WTF Is Cloud Native

WTF is Cloud Native? Recommended Reading List

WTF is Cloud Native? was born out of a desire to both share what we’ve learned with the broader Cloud Native community, and provide a platform for others in the community to do the same thing. As we complete our first year of publishing, we’ve chosen a few of our favourite books that cover the main high-level topics we’ve focussed on. All of these are highly recommended additions to your bookshelf.


Accelerate by Nicole Forsgren, Jez Humble and Gene Kim

Accelerate presents four years’ worth of solid, original work using cross-sectional research from 2,000 separate organisations into how to organise effective software development organisations. The book shows that software delivery directly impacts organisational performance, for both commercial and non-commercial outcomes. In addition high performers are able to achieve higher levels of throughput, stability and quality: without “moving faster and breaking things” or trading off throughput against stability and quality. Finally, they’ve shown that—when done right—many of the practices from the Agile, Lean and DevOps movements impact both software delivery and organisational performance.

Cloud Native Transformation by Pini Reznik, Jamie Dobson and Michelle Gienow

Our book is for anyone who is seriously contemplating Cloud Native. It is not a technical manual, though it’s rooted in thorough understanding of Cloud Native architecture, principles, tools, and techniques. Instead, it’s a survival kit in the form of a high-level overview of the challenges and choices faced by any organisation, and how to handle them.

Team Topologies by Matthew Skelton and Manuel Pais

Team Topologies describes how teams are arranged in an organisation, including their responsibility boundaries and how they communicate or interact with other teams. The book describes optimising teams for fast flow by having the majority of people working inside cross-functional teams aligned to the stream of change with end-to-end responsibility for the implementation of a change or piece of new functionality, including supporting the new software in production/live.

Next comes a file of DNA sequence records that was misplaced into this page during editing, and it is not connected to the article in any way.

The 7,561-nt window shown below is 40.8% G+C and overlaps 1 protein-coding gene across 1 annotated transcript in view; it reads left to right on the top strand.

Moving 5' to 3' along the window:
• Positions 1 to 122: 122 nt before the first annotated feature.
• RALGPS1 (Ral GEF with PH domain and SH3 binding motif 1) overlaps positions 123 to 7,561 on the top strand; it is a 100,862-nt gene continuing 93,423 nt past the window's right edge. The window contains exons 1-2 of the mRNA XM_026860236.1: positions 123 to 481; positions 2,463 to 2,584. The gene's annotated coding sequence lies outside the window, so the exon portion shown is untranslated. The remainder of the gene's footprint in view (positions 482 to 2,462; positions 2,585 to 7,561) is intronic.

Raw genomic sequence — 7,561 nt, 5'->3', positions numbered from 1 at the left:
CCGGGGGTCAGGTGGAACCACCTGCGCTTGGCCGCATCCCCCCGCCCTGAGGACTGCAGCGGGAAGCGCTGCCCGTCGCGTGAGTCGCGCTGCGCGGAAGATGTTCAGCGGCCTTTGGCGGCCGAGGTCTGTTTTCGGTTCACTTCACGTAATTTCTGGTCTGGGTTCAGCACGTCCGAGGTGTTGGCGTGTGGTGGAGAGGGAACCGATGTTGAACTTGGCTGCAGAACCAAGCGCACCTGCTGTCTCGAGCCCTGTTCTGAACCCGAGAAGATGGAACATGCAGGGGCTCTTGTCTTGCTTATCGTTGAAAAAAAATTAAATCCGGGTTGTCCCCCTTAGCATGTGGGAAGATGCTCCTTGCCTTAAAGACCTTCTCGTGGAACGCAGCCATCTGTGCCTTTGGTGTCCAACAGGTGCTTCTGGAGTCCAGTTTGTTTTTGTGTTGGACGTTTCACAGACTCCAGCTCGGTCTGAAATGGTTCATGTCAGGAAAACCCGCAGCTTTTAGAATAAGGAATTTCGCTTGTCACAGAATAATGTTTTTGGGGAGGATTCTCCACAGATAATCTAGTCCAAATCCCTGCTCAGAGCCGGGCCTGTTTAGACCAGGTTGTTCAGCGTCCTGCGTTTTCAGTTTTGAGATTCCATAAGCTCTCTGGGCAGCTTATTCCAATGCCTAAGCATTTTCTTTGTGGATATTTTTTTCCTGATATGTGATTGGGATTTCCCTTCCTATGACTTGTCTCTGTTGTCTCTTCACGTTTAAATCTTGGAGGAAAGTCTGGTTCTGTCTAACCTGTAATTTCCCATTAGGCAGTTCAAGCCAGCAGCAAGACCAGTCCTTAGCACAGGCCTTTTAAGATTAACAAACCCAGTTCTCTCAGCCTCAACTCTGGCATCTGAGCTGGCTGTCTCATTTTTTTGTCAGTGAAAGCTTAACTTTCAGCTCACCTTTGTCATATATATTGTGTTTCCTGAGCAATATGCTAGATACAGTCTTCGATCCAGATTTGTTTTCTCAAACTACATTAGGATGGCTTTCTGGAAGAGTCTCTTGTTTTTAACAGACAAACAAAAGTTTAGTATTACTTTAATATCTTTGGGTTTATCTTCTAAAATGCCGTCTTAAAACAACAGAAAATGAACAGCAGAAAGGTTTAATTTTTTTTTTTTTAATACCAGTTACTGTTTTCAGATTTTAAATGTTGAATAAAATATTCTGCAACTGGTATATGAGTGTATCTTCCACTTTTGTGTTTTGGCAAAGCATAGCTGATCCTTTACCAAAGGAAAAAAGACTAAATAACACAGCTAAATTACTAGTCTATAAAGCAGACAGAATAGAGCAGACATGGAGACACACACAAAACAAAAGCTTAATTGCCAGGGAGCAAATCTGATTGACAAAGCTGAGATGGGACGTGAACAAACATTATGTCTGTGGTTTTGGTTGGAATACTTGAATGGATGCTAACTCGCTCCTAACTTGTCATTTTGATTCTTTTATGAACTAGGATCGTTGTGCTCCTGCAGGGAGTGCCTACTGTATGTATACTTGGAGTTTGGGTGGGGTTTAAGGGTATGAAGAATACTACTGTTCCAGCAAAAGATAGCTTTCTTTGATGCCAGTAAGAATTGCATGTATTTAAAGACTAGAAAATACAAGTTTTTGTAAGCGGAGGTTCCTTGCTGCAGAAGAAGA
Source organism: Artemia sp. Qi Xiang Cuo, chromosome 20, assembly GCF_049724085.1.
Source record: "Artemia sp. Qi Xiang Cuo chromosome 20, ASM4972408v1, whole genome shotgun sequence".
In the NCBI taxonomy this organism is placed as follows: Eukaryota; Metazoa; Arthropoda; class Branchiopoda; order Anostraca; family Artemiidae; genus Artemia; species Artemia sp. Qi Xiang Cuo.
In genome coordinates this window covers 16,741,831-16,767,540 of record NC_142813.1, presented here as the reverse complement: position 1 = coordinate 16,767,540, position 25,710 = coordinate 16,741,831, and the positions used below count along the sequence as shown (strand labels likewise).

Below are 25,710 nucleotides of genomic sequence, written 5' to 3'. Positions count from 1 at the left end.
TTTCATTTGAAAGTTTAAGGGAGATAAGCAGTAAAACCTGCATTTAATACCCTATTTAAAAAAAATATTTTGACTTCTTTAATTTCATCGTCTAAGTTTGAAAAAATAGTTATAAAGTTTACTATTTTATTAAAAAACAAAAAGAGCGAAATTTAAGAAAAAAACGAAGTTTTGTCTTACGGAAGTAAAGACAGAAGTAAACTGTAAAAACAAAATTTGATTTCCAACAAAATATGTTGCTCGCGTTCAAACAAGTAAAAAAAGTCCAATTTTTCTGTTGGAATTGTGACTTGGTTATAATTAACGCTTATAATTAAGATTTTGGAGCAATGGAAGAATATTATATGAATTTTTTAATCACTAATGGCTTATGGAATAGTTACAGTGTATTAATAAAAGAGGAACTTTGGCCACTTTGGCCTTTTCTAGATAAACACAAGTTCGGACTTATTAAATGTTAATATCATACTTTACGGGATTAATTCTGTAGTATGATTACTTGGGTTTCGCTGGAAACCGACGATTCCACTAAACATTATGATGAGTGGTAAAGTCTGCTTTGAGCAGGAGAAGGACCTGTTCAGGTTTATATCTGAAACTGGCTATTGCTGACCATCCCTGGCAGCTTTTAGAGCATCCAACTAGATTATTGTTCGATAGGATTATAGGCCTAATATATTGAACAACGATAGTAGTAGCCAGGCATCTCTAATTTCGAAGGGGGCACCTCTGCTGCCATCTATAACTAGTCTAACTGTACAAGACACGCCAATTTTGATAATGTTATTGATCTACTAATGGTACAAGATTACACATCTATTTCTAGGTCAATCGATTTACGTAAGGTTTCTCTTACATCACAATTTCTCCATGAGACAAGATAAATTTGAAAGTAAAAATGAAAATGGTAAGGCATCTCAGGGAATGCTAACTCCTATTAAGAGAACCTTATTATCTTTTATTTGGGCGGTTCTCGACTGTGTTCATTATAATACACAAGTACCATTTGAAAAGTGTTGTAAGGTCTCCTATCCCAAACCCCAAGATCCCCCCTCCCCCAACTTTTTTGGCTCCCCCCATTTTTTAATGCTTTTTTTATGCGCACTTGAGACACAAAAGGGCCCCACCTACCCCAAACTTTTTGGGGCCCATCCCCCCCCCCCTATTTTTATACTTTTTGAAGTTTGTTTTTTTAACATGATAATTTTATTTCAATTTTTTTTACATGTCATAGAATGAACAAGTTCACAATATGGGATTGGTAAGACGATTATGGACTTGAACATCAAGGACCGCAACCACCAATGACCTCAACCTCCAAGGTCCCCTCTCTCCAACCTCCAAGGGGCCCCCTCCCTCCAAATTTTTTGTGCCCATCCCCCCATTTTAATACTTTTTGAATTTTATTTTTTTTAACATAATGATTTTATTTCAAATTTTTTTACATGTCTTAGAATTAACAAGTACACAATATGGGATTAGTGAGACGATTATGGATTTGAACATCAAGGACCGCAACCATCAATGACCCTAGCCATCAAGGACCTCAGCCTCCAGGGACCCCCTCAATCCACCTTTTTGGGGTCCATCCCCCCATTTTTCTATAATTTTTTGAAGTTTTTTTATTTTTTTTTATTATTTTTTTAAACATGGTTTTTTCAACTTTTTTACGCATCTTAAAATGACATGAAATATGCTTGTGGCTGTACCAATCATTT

Switch: How to Change When Change is Hard by Chip and Dan Heath

As a leader within an organisation, being able to get people to change behaviour is key. Chip and Dan Heath—behavioural scientists from Duke and Stanford respectively—piece together research into behaviour change to create an accessible and case study driven manual. Playing on Jonathan Haidt’s Elephant and the Rider metaphor, the Heath brothers suggest that in order to switch behaviour you need to Direct the Rider—a person’s rational side that needs clarity and a plan to follow; Motivate the Elephant—a person’s emotional side that needs to not feel change is too hard or unenjoyable; and Shape the Path—the social and physical situation the behaviour exists within.

The Phoenix Project by Gene Kim, George Spafford and Kevin Behr

(followed by the Unicorn Project by Gene Kim)

A novelised handbook to introduce DevOps concepts and ideas piece by piece, based on Eli Goldratt’s The Goal. Many people will recognise key players from the book inside their own company (from the lead engineer who is always the only one able to fix everything, to the people doubting change from the start), and learn how to better deal with changing demands and other challenges while still running successful projects.


Building Microservices (2nd edition) by Sam Newman

The book is aimed at practitioners and architects and will help you understand what microservices are, the advantages and disadvantages, and contains lots of practical advice to help implement microservices in your own organisation. The second edition covers Kuberntes and Serverless, expands coverage around coupling, cohesion and information hiding, and also covers UI more extensively.

Domain Driven Design by Eric Evans

Domain Driven Design is now firmly established as a classic for anyone working on distributed systems. The book includes detailed explanations of a number of key concepts, such as bounded contexts, aggregates, and ubiquitous language, that are essential for the modern software architect.

The State of the Kubernetes Ecosystem by Janakiram MSV

A high level overview of the Kubernetes landscape, focusing on architecture, processes and tooling. This ebook covers everything from the inception of Kubernetes in 2015, to adoption patterns and the internal workings of the platform. This ebook is a great place to start if you’re looking to understand how Kubernetes works, and how it fits into modern enterprise IT strategy.


How to Avoid a Climate Disaster by Bill Gates

Gates' book is an excellent overview of the areas of society and industry that will have to change over the next decades to, as he says, avoid a climate disaster. It's an easy read and it doesn't sugar coat. He points out there are a lot of potential solutions, but many of them are going to be so politically toxic we need to wise up to the fact we aren't going to get them. We need to concentrate on the ones governments can sell to the population. Gates gets a kicking in many climate circles because the book focuses on technical solutions rather than degrowth. Shoot me, but I tend to agree with him.

New call-to-action

Leave your Comment